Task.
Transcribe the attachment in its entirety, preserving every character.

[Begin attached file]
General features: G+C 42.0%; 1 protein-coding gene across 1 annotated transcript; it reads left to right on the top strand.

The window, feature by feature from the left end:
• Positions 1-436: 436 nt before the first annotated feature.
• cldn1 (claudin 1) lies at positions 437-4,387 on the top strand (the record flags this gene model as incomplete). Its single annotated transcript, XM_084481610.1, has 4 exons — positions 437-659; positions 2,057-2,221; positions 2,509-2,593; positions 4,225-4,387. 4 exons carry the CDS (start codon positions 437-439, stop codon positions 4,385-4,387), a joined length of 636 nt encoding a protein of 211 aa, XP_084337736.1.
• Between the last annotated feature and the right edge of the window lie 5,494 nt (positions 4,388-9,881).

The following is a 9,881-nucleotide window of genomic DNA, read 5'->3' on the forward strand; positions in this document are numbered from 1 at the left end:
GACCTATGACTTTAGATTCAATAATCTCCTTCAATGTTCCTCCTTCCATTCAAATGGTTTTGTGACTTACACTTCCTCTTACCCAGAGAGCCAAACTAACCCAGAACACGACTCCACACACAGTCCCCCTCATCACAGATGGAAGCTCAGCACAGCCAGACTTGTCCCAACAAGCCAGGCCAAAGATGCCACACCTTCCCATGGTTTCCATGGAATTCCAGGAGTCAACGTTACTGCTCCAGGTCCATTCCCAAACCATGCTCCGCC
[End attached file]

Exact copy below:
General features: G+C 42.0%; 1 protein-coding gene across 1 annotated transcript; it reads left to right on the top strand.

The window, feature by feature from the left end:
• Positions 1-436: 436 nt before the first annotated feature.
• cldn1 (claudin 1) lies at positions 437-4,387 on the top strand (the record flags this gene model as incomplete). Its single annotated transcript, XM_084481610.1, has 4 exons — positions 437-659; positions 2,057-2,221; positions 2,509-2,593; positions 4,225-4,387. 4 exons carry the CDS (start codon positions 437-439, stop codon positions 4,385-4,387), a joined length of 636 nt encoding a protein of 211 aa, XP_084337736.1.
• Between the last annotated feature and the right edge of the window lie 5,494 nt (positions 4,388-9,881).

The following is a 9,881-nucleotide window of genomic DNA, read 5'->3' on the forward strand; positions in this document are numbered from 1 at the left end:
GACCTATGACTTTAGATTCAATAATCTCCTTCAATGTTCCTCCTTCCATTCAAATGGTTTTGTGACTTACACTTCCTCTTACCCAGAGAGCCAAACTAACCCAGAACACGACTCCACACACAGTCCCCCTCATCACAGATGGAAGCTCAGCACAGCCAGACTTGTCCCAACAAGCCAGGCCAAAGATGCCACACCTTCCCATGGTTTCCATGGAATTCCAGGAGTCAACGTTACTGCTCCAGGTCCATTCCCAAACCATGCTCCGCC